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Caught In the Crossfire - AvNetwork.com

Caught In the Crossfire

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Have any of you noticed that it's Infocomm time again, or is it just me?

Seriously, the deluge of Infocomm advertising that hits my desk every year continues to amaze me. New product announcements, magazines, flyers, email blasts, DVDs, faxes -- all repeated over and over as if sending you one copy couldn't possibly be enough. Now, the ones I really hate are the "targeted" email blasts, which get through my spam filters and are "especially for me" even though they have my name spelled wrong and are sending me multiple copies under multiple spellings.

Alright, already -- I know.

But besides the way they're addressed and blasted out, they all have one thing in common. They all seem to be about the most important product I'm going to see at Infocomm. They're all revolutionary. They're all in a class by themselves. And they're all the key to making a profit in the future.
Glad I know now.

But none of them are the reason I go to Infocomm.

Look, folks, I'm in the business. If a revolutionary new projector is introduced, I won't need to go to Infocomm to see it. The marketing departments of the big manufacturers do a good job of getting the news out. And there are better places to evaluate such products than a 5-minute demo in a crowded tradeshow booth.

No, I go to Infocomm (the tradeshow part, anyway) for the other kind of product - the niche stuff that I might not hear about otherwise that can make life in a Staging company easier. The stuff that's crossing over into our business from other areas, where the manufacturers haven't met the dealers yet. Or the stuff that some enterprising Stager created because he or she couldn't find a product to fill a need, and they're showing it for the first time in some little pipe-and-drape booth in the corner near the snackbar.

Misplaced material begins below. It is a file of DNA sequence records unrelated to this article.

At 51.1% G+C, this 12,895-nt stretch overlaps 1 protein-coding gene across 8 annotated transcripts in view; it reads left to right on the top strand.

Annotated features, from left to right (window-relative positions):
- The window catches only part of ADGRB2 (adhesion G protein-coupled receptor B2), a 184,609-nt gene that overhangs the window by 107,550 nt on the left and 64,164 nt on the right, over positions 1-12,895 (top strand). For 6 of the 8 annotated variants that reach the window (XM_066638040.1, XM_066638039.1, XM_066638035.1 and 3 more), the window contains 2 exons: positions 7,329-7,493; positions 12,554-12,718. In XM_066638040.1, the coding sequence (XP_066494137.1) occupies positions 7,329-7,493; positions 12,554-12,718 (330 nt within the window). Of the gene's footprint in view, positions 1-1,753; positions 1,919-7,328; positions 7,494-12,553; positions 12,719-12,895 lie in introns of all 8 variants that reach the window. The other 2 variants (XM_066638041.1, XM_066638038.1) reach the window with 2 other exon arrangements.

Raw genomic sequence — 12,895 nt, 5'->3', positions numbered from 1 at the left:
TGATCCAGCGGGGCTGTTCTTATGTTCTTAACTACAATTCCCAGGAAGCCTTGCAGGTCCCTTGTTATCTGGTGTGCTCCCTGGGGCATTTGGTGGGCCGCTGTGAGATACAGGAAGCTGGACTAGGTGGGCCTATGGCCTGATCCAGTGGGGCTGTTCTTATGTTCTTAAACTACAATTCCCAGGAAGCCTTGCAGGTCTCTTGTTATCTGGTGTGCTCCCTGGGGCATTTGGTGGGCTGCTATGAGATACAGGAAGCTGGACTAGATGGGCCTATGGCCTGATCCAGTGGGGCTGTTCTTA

Some previous year winners, for me, included such stellar products as the AlumaLok Airwall Hanger, which was one of those products we've all been jury-rigging our way around for years. Or small, approved, convenient power distro systems from companies like Motion Labs. Both these companies have progressed radically since I saw them introduce their first products. And this year, there will no doubt be a number of new companies that will follow their lead with innovative, need-filling products.

And those are the ones I go to the show floor to see.

What am I looking for this year, some of you may ask? Well, my list may be different than yours, but as an example:

Small, portable set construction systems that are easier to use, more portable, and more durable than those that are out there now. There's nothing particularly wrong with the existing ones, except, of course, that they're kludgy and expensive. But I want pipe and drape to go away. The screen manufacturers already have all the technologies to make this for me - they just need to be prodded. But, chances are, it'll come from someplace else. RoseBrand's recent move to framed spandex pieces is a good start. Now make it a system.

Unified cueing systems that don't cost an arm and a leg. Extend Electronics MasterCue 5 was a good start - but expensive and hard to find. It needs to offer a wide variety of wired and wireless remotes, automatic PC and ClearCom integration, and multiple status displays.

Small, dedicated programmable LED lighting console. Now that everyone has LED color lights, even those companies that don't normally emphasize lighting, there needs to be a control console that emphasizes multiple scenes that is so easy to program a video technician can do it. There seems to be a huge gap between small lighting consoles that make you control DMX channels with unmarked faders and a Grand MA or WholeHog type system. Something with a guided touchpanel would be nice. Not too many channels, not too many fixtures, and dead simple so I can send out a few units to color some flats from the ground without my LD. This product probably exists, but nobody has shown it to me yet.

Anyway, that's my list.

See you in the pipe-and-drape area, over near the snackbar.

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